How Doth the Little Crocodile
"How Doth the Little Crocodile" is a poem by Lewis Carroll which appears in his 1865 novel, Alice's Adventures in Wonderland. It is recited by Alice in Chapter 2 as she attempts to recall "Against Idleness and Mischief" by Isaac Watts. It describes a crafty crocodile that lures fish into its mouth with a welcoming smile.
How doth the little crocodile
Improve his shining tail
And pour the waters of the Nile
On every golden scale!
How cheerfully he seems to grin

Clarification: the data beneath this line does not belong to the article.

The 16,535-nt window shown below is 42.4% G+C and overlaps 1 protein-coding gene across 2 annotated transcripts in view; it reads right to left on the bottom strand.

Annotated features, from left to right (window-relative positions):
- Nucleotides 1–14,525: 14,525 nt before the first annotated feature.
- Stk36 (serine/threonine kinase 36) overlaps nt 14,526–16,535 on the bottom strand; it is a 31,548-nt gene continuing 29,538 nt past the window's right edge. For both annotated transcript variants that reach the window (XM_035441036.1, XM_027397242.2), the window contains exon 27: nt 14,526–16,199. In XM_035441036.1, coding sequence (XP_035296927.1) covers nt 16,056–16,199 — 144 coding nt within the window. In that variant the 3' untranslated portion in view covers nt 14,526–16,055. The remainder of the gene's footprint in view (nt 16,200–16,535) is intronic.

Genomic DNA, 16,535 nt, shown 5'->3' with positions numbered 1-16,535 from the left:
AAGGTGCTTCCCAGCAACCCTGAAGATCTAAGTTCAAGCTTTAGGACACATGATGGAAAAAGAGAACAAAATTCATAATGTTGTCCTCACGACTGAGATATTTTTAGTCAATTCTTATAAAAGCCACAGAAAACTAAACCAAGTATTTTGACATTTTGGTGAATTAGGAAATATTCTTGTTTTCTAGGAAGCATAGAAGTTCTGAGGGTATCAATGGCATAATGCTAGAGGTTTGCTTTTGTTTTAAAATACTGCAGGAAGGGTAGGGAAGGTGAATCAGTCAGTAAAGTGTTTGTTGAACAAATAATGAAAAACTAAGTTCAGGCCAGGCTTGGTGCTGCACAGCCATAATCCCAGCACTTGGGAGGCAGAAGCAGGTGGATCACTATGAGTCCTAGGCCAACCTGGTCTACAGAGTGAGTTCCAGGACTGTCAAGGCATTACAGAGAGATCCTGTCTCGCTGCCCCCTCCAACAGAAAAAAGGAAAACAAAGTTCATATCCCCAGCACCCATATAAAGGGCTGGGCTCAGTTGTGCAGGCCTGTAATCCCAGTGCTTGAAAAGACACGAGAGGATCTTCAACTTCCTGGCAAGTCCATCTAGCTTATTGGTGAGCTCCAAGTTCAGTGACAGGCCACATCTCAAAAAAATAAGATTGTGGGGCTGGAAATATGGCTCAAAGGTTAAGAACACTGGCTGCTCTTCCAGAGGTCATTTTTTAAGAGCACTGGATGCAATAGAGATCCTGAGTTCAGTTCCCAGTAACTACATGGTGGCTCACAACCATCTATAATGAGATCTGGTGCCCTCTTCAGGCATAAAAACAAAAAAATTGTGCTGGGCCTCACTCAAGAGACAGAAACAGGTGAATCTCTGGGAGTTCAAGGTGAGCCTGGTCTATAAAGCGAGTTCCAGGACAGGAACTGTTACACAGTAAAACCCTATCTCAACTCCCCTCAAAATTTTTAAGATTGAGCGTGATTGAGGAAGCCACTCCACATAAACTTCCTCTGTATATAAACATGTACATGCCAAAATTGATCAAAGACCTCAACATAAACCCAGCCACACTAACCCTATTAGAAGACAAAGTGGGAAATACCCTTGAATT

How neatly spreads his claws,
And welcomes little fishes in
With gently smiling jaws!
"Against Idleness and Mischief"
"How Doth the Little Crocodile" is a parody of the moralistic poem "Against Idleness and Mischief" by Isaac Watts, which is what Alice was originally trying to recite. Watts' poem begins "How doth the little busy bee ..." and uses the bee as a model of hard work. In Carroll's parody, the crocodile's corresponding "virtues" are deception and predation, themes that recur throughout Alice's adventures in both books, and especially in the poems.